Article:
As soda sales fall, kombucha rises

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Tumbling soda sales have opened the door to the mainstream market for a variety of functional beverages that were previously relegated to the natural channel, including kombuncha sales of which, according to one entrepreneur, grew 41% to $534 million last year and are expected to reach $4 billion by 2024.

But before it can reach this full potential, the unconventional beverage needs to overcome several substantial hurdles, adds Sean Lovette, the co-founder of Revive Kombucha.

“In the last six to nine months, we have seen a huge uptick in retailer adoption to the category. So the amount of retailers reaching out to us and accepting kombucha in the set has definitely peaked. It is like something in the category switched our role in the mainstream,” Lovette told FoodNavigator-USA at the Summer Fancy Food Show last month.

He attributes growing consumer interest in kombucha to their search for beverages with lower sugar and functional benefits, but which are still carbonated and fun to drink.

Likewise, he said, recent validation by major beverage players and investors has also helped raise the beverage’s profile.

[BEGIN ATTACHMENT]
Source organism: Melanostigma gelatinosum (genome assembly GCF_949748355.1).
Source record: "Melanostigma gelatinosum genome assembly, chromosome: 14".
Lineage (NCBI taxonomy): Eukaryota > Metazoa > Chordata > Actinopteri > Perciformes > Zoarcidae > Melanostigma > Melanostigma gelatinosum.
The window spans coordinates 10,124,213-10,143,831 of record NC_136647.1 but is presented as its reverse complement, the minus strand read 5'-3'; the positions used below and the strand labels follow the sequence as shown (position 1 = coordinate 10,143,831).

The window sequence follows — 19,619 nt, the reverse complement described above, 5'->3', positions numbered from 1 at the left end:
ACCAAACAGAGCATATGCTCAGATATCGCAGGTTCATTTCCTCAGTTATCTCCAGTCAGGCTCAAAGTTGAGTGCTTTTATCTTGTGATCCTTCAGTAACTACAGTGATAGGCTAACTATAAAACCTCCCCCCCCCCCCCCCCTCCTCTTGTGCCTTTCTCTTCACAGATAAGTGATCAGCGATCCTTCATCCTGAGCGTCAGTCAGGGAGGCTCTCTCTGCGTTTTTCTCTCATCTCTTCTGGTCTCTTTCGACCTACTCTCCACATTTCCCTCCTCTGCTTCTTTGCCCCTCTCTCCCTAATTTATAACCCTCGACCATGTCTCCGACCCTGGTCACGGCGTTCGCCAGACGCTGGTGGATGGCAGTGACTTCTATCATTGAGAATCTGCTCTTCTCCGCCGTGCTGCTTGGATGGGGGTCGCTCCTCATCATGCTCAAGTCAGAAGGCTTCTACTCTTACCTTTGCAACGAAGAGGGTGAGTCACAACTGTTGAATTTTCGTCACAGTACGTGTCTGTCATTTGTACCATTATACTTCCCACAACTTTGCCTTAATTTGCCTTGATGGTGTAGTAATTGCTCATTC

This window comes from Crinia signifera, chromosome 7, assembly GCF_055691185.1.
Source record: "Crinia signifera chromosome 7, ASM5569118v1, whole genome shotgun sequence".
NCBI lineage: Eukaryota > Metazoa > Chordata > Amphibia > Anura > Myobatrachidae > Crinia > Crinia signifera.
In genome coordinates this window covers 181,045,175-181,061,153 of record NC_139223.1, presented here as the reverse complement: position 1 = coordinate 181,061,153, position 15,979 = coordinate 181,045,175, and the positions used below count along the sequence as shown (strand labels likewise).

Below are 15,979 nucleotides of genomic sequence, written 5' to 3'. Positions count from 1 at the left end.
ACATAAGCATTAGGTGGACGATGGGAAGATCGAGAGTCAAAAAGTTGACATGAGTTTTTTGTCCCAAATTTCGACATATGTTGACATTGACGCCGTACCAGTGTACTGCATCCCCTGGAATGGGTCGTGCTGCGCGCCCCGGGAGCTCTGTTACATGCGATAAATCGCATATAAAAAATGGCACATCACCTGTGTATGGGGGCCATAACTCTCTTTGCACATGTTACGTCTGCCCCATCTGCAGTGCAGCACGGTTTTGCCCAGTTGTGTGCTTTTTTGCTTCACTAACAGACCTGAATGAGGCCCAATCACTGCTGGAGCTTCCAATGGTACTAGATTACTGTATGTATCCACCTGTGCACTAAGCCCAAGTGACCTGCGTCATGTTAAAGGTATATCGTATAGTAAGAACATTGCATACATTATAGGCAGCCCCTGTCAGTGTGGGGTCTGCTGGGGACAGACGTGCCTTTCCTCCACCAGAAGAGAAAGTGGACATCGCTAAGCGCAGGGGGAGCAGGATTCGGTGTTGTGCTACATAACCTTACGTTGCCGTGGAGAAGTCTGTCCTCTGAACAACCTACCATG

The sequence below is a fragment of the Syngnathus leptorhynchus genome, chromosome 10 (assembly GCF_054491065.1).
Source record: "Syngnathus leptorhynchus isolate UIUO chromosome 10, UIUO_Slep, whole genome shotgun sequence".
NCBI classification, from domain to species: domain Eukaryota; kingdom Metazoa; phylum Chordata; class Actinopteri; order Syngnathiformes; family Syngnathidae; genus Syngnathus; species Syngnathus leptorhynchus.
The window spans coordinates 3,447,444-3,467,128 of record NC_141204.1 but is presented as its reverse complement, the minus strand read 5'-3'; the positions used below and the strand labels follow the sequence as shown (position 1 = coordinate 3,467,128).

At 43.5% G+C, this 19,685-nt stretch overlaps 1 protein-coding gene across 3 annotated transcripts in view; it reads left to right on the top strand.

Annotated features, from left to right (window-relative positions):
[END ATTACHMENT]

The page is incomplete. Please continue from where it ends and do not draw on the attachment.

“What validates for retailers is when certain strategics make investments in the category. So, having Pepsi make a purchase of KeVita, I think, was one of the big validation points of 2016. And once that happened, the market starts to go, ‘Okay, this is a category that investors and strategics are putting money into, there is growth here, let’s get behind this,’” he said.

Getting the retailers and big brands on board with kombucha is only part of the battle though. Entrepreneurs in the segment also need bring mainstream shoppers on board, and to do that, Lovette said, they need to address several hurdles.

The top challenges include the strong vinegary taste of kombucha, which can be off putting to some mainstream shoppers, he said.

“We have answered that in our brew that we have actually moved the vinegar to the back of the profile, and really made the ingredients of our brew the stars of the show. So it’s really about the quality of the ingredients and what you are tasting, versus heavy, heavy vinegar,” he added.

Another key challenge is educating consumers about the functional benefits of kombucha, such as the value of fermentation and probiotics in the beverage, he said, adding that the entrance into the category by major players, such as Pepsi, will bring the funding necessary to market these messages.

And finally, he said, the industry must improve its truth in labeling about the ingredients that are used and the amount of sugar that is in the beverage.

Revive Kombucha address these challenges in part by creating and following strong standard operating procedures that allow it to certify its product as nonalcoholic through the expiration date on the bottle while still offering consumers a product that is not pasturized, has no alcohol reduction and is 100% naturally fermented, live, raw and organic.

It also offers a smoother flavor profile that likely will appeal to come consumers than some of the more traditional options, he said. 

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